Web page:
Marketing Lessons from the Grocery AisleI was having lunch the other day with a Food & Beverage PR client when the subject of leadership came up. Not the ordinary, everyday leadership, but the leader-of-the-free-world kind of headship. Now, I’m not the type to talk politics in mixed company, and I’m certainly not the kind to risk opposing views with someone paying me for counsel, but I’m particularly close with this client so I let it play out a bit. I’m glad I did.

My client’s point was this – if the desire is to hire a smart, successful, shrewd business leader to the highest office, we should be looking no further than the grocery store aisle. He argued that as everyday consumers, we don’t put enough consideration into the magic act that is modern-day grocery convenience.  We don’t often ponder how that ice cream carton we just put in our cart came to be, or how that perfectly ripened peach is possible in November. He’s right; outside of the growing farm-to-fork consumer, the everyday grocery-getter doesn’t think about the food in the pantry other than its taste, function, caloric/fat content and/or expiration date. The reality is, the grocery store is an amazing study of logistics, ingredient sourcing, market analysis, pricing strategy, materials procurement, lean manufacturing, behavior study, futures trading, marcomm practice, customer service and a plethora of other practices that must come together perfectly to succeed in this highly competitive space.

Consider this: our friends at Food Business News tell us 10,000 new grocery products hit retail shelves every year, yet fewer than 10 of those launches capture more than $100 million in that first year of sales. Now, that’s not to say a $25 million year-one isn’t a success. We often work with challenger food brands that would jump with glee over that kind of year-one success (and many have hit that mark and then some). It does, however, shed light on what it takes to be successful in this space. And, I must concur,  many of the business leaders we’ve had the opportunity to work with as a top-25 Food and Beverage PR firm are some of the very smartest business men and women I’ve ever met.

So, what else can we learn from food manufactures? Unlike durable goods, consumer packaged goods (CPG) are used up and replaced on a frequent basis. Thus, successful food manufactures place incredibly high value on first impressions, particularly that initial product trial as a path to future trial. Consider the fact that margins on a single sale in the grocery store is measured in pennies, and you begin to understand the importance of the long-term relationship and repeat trial as the key to business viability.  Additionally, food manufacturers must be experts in communication – those that are successful are masters of converged media (shameless plug: look for our upcoming blog on converged media!) to make optimum use of earned, owned and paid media spaces to build a deeper relationship with existing customers and to intersect with new consumers where they reside (hint: phone browser, in-app, influencer post, in-feed media coverage, native ad, etc.). In times of trouble, such as a food recall, smart food manufacturers are quick with answers, transparent in their findings and above all else, tell the truth. The alternative is company suicide in grocery, club and mass merch. food PR.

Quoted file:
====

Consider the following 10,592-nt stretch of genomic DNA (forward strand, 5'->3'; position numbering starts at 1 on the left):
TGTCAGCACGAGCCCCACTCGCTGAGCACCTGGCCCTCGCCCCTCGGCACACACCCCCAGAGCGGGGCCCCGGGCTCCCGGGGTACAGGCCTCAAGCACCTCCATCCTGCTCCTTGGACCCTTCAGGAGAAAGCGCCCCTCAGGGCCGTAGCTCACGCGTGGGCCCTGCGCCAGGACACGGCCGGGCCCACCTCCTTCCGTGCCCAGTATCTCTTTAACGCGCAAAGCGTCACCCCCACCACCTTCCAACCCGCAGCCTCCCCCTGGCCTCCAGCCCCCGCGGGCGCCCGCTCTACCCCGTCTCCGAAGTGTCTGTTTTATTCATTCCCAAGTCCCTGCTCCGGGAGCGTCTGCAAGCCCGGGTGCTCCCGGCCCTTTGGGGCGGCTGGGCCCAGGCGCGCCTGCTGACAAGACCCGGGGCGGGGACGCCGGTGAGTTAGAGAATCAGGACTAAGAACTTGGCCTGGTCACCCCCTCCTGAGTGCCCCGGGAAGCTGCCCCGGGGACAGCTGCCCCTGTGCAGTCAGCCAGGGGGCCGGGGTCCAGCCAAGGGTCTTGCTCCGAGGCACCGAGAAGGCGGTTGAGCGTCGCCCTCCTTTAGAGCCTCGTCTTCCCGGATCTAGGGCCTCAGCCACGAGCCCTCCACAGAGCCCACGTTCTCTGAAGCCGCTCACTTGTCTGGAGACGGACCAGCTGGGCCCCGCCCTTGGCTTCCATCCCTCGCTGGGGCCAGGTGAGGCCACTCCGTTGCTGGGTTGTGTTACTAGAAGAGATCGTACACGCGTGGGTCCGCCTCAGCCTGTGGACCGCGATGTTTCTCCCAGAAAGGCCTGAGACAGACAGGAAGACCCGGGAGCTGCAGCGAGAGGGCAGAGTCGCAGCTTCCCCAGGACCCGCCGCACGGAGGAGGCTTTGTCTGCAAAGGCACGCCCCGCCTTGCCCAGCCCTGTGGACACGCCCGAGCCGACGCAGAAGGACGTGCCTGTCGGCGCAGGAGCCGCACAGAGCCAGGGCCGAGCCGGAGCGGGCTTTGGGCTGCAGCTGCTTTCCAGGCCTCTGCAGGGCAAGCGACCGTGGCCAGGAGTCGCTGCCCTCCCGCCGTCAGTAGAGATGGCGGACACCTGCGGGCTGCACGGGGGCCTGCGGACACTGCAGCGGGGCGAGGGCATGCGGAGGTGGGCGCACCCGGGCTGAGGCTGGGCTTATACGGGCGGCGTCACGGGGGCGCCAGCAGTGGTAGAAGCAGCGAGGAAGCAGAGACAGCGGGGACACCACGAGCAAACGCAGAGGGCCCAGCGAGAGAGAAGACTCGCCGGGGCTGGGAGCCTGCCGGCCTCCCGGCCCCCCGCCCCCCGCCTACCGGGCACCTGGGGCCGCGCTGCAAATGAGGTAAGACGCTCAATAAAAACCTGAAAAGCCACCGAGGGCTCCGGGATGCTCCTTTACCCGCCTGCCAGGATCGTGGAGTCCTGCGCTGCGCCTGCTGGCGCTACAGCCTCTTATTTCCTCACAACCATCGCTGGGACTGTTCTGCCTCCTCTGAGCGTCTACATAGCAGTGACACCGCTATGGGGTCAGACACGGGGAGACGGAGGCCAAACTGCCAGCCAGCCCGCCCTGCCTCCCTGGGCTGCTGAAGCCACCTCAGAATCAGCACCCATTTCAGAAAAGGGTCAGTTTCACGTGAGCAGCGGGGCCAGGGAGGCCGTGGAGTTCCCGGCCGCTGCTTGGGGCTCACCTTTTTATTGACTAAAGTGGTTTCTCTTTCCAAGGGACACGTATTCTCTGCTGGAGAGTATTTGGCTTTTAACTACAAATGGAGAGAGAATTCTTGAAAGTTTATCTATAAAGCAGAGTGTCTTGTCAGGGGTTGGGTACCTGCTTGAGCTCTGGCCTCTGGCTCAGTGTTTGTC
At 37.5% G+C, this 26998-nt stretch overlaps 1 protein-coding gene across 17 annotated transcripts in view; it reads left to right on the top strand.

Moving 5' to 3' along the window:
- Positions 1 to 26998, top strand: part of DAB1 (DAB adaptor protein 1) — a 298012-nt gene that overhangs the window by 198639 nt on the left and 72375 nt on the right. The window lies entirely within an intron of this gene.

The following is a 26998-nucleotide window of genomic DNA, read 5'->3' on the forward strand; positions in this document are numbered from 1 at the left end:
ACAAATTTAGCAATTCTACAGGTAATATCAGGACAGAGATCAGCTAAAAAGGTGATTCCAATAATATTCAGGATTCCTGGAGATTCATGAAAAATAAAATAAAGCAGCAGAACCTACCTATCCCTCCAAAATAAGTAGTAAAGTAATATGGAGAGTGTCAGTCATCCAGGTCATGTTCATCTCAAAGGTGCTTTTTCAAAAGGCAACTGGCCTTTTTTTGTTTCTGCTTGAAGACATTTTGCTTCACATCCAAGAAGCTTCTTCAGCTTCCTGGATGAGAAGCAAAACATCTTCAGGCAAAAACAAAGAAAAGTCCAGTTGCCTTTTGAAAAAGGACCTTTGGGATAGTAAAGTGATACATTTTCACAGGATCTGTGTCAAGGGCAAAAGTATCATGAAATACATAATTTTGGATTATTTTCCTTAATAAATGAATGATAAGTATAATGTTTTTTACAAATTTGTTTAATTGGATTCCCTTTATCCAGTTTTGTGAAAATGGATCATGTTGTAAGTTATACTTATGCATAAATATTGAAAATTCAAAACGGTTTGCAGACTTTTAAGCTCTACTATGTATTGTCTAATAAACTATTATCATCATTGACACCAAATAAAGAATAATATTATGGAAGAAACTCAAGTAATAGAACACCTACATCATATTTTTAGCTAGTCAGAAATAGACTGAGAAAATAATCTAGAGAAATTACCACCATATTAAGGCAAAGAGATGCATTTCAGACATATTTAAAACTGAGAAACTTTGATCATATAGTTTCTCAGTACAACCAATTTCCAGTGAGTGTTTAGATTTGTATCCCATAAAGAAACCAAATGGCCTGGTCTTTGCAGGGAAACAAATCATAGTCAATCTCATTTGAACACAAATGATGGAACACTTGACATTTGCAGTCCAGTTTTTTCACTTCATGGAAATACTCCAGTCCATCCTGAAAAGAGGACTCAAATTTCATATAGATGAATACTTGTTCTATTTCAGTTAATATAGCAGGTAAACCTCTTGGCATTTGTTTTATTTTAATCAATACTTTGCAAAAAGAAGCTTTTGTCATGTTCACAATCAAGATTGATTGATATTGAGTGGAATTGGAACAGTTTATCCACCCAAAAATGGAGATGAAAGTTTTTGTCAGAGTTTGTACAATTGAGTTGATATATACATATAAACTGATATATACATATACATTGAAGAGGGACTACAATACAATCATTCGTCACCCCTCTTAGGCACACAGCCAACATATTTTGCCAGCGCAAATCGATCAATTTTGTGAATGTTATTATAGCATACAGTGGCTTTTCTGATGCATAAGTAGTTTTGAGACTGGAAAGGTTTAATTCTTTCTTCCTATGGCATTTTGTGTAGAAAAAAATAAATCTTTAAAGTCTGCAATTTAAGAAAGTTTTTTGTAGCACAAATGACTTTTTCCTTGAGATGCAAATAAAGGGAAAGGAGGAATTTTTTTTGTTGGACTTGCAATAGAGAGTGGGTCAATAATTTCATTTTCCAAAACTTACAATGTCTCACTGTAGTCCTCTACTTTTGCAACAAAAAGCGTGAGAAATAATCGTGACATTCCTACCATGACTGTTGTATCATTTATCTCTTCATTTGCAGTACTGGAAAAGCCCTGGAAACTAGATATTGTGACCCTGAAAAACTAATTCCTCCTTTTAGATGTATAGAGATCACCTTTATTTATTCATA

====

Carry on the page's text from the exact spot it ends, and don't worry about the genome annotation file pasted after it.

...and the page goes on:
I can think of several upstart food brands that have come from nowhere to disrupt an entire category overnight. Who had heard of Greek yogurt before Chobani came along? Actually, a company called Fage did. They were first-movers but failed to reach the success of the former. Who saw the reemergence of ready-to-eat popcorn before Skinny Pop went from zero to $1.5 billion in sales over the course of five years? SmartPop did, but their signature black bags failed to make the same impact Skinny had with Non-GMO, natural, low-impact, minimally-processed messaging that met today’s younger, label-conscious consumer smack where they were residing. Is some of it luck? Perhaps, but I’d argue these massively successful category-changers have shrewd founders who outsmarted their competition with smart, honest leadership and a unique understanding of today’s consumer and the media landscape they reside in.

Perhaps my client friend is on to something here. Should the moment of time ever arrive where we seem divided as a rudderless nation, we might want to look to the Food & Beverage category for our next great leader, whomever they might be.
Matt Jackson is a senior director in Lambert’s consumer practice.